With the gnawing emptiness that follows a skipped lunch, or a day of fasting in preparation for a big meal, you might wonder if that rumbling stomach of yours is actually capable of shrinking with hunger. After all, it sometimes feels like it.
The idea that our stomachs can shrink is thrown around often, especially in the context of dieting to curb appetite or by medications promising weight loss. Sure, you can lose weight and body fat, but does that mean your stomach has changed sizes, too? To answer this question, understanding how the organ and digestive process actually operates is a good first step.
What Causes Hunger Sensations?
Your stomach is the muscular organ seated in the upper portion of your abdomen. Its main purpose is to act as a temporary storage and processing unit for food on its way through the gastrointestinal (GI) tract.
In the stretches of time when you haven’t yet eaten, the empty stomach is physically contracted. Folds called rugae line its walls, resembling an accordion. These folds are ready to flatten out and expand whenever the stomach has to relax and make room for incoming meals.
One way we can see this, says Edwin McDonald, a gastroenterologist and assistant professor of medicine at the University of Chicago, is through computerized tomography (CT) scans.
“The muscle of the stomach actually looks thickened because the stomach is small and contracted, as opposed to thin and expanded with food,” he says.
When we experience physical sensations of hunger, it’s thanks to the release of the hunger hormone ghrelin. This is the hormone that lets our brains know our stomach is empty and requires food, thus making way for the beginning of digestion.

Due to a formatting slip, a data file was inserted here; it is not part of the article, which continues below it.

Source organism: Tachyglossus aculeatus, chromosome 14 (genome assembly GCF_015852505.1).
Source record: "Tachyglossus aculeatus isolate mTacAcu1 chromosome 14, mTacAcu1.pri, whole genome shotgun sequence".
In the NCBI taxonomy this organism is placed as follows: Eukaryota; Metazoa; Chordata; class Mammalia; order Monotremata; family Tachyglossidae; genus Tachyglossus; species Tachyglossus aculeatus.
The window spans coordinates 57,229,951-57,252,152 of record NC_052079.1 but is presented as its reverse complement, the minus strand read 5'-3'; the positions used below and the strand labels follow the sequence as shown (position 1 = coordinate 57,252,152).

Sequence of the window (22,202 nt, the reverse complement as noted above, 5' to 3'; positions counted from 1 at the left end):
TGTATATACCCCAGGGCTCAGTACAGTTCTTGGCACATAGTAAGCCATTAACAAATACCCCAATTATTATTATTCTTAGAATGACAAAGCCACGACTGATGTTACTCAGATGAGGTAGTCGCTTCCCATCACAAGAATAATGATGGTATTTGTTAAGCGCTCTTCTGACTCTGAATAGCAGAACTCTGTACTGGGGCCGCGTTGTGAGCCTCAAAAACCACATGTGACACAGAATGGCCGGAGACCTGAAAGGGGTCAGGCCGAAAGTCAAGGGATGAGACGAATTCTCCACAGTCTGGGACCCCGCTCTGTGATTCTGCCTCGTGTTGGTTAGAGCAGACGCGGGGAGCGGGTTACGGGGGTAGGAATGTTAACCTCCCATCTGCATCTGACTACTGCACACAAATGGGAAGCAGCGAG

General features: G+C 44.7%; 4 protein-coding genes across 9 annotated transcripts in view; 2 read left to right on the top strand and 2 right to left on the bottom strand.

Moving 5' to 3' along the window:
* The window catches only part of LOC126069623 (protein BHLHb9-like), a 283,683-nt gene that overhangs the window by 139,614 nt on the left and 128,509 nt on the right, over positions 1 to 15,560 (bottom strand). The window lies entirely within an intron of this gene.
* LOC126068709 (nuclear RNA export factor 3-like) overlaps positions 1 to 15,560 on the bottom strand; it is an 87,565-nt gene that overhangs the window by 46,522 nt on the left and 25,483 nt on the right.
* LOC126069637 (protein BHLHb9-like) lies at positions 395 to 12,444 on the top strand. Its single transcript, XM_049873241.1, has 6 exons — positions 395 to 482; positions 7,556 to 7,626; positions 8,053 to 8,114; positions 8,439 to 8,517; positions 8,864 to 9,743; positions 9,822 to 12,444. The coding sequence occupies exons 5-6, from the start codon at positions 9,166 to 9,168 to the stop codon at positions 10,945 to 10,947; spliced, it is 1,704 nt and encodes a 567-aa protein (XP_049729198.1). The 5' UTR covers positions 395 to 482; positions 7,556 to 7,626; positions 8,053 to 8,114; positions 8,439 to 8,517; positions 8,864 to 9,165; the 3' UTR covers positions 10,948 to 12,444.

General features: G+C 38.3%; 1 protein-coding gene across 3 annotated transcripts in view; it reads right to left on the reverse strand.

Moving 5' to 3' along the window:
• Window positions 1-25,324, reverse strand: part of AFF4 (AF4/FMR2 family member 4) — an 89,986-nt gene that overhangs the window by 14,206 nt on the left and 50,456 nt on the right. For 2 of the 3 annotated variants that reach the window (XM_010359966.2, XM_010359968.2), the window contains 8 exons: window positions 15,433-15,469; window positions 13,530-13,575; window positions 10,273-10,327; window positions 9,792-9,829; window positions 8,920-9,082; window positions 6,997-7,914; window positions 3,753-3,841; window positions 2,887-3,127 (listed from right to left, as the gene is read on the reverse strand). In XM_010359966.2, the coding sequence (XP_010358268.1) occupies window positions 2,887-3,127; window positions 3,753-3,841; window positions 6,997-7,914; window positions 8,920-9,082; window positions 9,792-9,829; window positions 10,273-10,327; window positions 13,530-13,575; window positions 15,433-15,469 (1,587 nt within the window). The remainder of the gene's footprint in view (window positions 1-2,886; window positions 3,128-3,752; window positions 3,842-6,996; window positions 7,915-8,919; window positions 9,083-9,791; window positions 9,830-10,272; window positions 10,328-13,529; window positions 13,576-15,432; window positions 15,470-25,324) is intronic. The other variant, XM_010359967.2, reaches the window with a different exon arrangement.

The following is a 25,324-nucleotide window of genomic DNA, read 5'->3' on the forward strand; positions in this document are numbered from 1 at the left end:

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How Does the Digestive System Work?
When we actually fulfill our cravings, the digestive process starts in our mouths. It’s when a whiff of a tasty, mouth-watering food sets off extra saliva production: the first step to break down food.
The stomach relaxes and expands to accommodate the incoming load, working like a well-oiled machine to mechanically and chemically break things down further. It stores swallowed air and foodstuffs, produces powerful acids to melt them down, and contracts to physically grind up the food into smaller bits.
Though the stomach can absorb a few substances such as water and medications, the part where our bodies actually absorb most of the nutrients and energy from our meals comes in the small intestine.
Like a factory assembly line moving from one stage to the next, the stomach slowly pushes small bits of the resulting food mixture into the small intestine for further processing – a step called gastric emptying.
Can Your Stomach Shrink?
Throughout this process, from fasting to fulfillment, there’s certainly a lot of movement involved. Our stomachs expand as we chow down, then return to their original states once everything has successfully passed onward.